As Germany Slides Toward Schism, Here’s a Saint Who Can Help
St. Peter Canisius spent his life working and praying on behalf of the Church in Germany as part of the Counter-Reformation; we can count on his prayers today, too.
The present-day state of the Catholic Church in Germany is often compared to the situation 500 years ago, when Martin Luther led a break from Rome over fundamental disputes over doctrine and dogma. Although the details differ — today’s would-be schismatics are calling not for “sola scriptura” and “consubstantiation,” but blessings for same-sex unions and women priests — the parallels are clear for many following the German “Synodal Way.”
The “New Beginning” initiative in Germany, which opposes the Synodal Way as a thinly-veiled attempt to use the sexual abuse crisis as a pretext for pushing forward heterodoxical changes, has said the Church risks making the same mistake Pope Leo X made when he dismissed Martin Luther’s theses as an irrelevant “monk’s bickering.”
“Exactly 500 years [after the Reformation], the Roman Catholic Church is once again about to play down a theological debate in a not-too-distant country, ignore it, and consider it a German problem,” said the initiative in a letter sent to the bishops in Germany and around the world earlier this year. “The next schism in Christendom is just around the corner. And it will come again from Germany.”
Pope Francis has also warned the Synodal Way is taking the Church in Germany in a dangerous direction, telling its proponents that their country already has “a very good Evangelical Church,” a reference to a federation of Protestant churches in Germany. “We don’t need two.”
Unfortunately, leadership of the Catholic Church in Germany doesn’t seem to be taking this message to heart. The German bishops rebuffed the Vatican’s recent attempt to put the brakes on the process, rejecting a proposed moratorium from Pope Francis’ curia and insisting that they will move forward with their effort to “be Catholic in a different way.”
If it’s true that German Catholics are headed in the same direction as so many of their countrymen did 500 years ago, we’d all do well to turn our attention and intercessory requests to today’s saint: The great hero of the Counter-Reformation, St. Peter Canisius.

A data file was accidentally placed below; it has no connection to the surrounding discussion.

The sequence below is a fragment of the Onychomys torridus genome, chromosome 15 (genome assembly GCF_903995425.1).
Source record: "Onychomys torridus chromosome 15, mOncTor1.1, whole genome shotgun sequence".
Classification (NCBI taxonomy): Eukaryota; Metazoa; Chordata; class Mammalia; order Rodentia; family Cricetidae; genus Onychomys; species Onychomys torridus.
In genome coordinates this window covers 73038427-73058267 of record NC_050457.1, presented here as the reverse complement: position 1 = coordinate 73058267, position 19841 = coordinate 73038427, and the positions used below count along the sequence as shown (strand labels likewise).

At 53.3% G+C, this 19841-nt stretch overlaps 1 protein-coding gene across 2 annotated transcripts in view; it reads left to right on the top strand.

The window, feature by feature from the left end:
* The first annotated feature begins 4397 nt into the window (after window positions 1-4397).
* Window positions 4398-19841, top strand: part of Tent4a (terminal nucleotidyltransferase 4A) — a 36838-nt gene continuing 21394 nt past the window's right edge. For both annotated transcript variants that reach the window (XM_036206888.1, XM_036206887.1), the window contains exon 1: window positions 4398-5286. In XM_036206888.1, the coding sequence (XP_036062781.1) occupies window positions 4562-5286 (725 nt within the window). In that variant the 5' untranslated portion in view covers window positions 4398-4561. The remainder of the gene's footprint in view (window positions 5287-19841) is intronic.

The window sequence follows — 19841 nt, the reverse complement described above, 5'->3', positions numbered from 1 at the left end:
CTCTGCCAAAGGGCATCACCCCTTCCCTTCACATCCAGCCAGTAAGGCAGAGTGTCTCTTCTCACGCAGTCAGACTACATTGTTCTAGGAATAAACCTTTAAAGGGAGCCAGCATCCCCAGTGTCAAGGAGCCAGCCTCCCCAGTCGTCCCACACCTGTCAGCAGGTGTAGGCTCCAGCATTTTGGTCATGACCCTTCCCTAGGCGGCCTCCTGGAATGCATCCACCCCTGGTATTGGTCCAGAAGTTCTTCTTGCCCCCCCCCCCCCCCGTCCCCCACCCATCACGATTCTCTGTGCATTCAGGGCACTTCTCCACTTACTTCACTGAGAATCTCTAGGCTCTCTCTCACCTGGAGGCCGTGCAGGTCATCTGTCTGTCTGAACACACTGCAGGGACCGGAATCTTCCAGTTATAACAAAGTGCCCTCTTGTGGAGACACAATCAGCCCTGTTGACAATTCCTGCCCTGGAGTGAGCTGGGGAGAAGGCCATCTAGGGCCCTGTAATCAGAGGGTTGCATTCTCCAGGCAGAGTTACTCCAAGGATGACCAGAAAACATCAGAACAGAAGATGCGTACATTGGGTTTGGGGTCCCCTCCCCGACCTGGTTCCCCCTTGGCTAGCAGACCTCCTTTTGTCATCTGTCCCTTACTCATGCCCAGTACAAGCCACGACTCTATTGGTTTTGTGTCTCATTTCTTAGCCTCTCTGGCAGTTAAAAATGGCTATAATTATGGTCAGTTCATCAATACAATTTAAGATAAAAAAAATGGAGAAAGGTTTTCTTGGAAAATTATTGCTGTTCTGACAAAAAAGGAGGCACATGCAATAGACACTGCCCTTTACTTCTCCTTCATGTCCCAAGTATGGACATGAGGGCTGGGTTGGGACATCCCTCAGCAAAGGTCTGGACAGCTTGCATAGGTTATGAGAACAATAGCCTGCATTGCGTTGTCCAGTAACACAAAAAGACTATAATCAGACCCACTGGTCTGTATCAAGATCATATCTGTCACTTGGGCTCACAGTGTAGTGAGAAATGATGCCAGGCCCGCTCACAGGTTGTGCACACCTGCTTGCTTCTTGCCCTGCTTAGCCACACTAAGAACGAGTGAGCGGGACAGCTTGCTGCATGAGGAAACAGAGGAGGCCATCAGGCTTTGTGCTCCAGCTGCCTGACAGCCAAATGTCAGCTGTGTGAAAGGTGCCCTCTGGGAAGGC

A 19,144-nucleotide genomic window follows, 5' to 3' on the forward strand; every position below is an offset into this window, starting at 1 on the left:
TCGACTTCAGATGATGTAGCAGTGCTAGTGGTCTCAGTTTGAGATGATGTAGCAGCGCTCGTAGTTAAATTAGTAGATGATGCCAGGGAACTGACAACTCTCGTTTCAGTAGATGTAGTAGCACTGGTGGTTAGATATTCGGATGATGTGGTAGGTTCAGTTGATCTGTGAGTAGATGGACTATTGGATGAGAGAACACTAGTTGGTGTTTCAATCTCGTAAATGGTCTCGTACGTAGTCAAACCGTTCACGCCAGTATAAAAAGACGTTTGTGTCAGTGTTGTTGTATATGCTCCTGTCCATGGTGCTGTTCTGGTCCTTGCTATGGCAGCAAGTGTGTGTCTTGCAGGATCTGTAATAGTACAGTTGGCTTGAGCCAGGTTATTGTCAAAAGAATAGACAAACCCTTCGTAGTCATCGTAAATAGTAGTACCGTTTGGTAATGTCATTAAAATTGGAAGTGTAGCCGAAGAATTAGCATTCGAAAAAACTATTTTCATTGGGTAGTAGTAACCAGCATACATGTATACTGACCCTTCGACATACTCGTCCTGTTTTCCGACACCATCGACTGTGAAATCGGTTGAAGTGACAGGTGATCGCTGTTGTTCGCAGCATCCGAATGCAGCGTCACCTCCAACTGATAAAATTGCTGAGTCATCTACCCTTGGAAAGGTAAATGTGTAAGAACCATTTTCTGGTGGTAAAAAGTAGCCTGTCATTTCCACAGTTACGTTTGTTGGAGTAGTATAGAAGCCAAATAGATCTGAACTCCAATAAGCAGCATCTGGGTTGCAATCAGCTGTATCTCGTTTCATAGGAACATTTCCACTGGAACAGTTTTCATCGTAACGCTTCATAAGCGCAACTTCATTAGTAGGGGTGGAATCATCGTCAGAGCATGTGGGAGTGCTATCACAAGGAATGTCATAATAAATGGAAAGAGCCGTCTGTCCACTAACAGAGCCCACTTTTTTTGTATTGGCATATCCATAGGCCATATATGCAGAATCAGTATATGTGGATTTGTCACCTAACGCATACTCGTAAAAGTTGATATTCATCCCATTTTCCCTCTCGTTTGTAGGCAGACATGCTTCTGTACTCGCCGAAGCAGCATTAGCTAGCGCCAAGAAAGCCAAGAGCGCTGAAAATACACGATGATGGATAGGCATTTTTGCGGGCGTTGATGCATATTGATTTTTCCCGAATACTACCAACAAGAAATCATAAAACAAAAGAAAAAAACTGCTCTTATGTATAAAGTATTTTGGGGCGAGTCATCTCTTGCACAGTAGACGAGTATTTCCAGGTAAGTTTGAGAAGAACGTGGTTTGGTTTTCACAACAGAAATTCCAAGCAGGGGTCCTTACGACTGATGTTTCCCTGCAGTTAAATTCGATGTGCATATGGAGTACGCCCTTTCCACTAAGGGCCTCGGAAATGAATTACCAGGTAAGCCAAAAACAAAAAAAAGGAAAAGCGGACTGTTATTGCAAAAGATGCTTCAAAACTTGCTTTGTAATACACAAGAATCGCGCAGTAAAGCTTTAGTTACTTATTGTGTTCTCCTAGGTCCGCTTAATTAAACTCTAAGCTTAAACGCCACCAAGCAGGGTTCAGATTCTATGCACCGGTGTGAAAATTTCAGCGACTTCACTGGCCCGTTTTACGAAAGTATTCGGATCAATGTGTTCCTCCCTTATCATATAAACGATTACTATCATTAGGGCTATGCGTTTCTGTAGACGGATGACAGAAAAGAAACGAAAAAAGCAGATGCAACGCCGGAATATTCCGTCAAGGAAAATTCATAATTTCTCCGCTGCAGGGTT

St. Peter may have been born in what is today the Netherlands, but he has long been a patron of Germany, due to his devotion to promoting the Catholic faith among the Germanic peoples during the Counter-Reformation period.
In fact, the Jesuit priest became known as the “Second Apostle to Germany” for his dedication to the German-speaking peoples. Having attended several sessions of the Council of Trent, he wrote a German-language catechism that specifically responded to the Protestant heresies, and was immensely popular.
“He really was the Catechist of Germany for centuries,” Pope Emeritus Benedict XVI once said of the 16th-century saint, noting that St. Peter Canisius distinguished himself by “his ability to combine harmonious fidelity to dogmatic principles with the respect that is due to every person.”
Another pope, St. John Paul II, highlighted St. Peter’s approach to theology in a 1997 letter to the German Bishops.
“The work of St. Peter Canisius shows that scholarly theology becomes fruitful only if it serves revealed truth,” the Pope said. “This task can only be carried out by theologians who do not create a critical distance between themselves and the Church, but make their home in her as believing, hoping and loving members.”
Of his own pastoral and theological mission, St. Peter Canisius put it like this: “I want to reawaken in others and in myself a greater fervor, so that the Catholic deposit of faith, which the Apostle did not entrust to us without reason and which is preferable to all the riches of this world, is kept treasured, intact and authentic, because on it depend Christian wisdom, overall peace and human holiness.”
St. Peter was given his mission to Germany by St. Ignatius of Loyola, his spiritual director and superior in the Society of Jesus. After receiving the blessing of Pope Paul III in 1549, St. Peter Canisius prayed at the tomb of the Apostle Peter in Rome, and experienced an interior consolation from God. Writing about that moment, he said, “You know, O Lord, how intensely you entrusted Germany to me that day. Since then, Germany has always occupied my thoughts and I have ardently desired to offer my life and death for her eternal salvation.”
Now united to God in heaven, we trust that St. Peter Canisius’ thoughts are still occupied with the German people and their eternal salvation. So let’s ask his intercession to avoid another schism in Germany, so that the Catholics of that country may remain in union with Christ and his Church. And if, in his Divine Wisdom, God allows for such a tragic rupture to happen, let’s hope that he will raise up witnesses to truth and unity in Germany in the vein of St. Peter.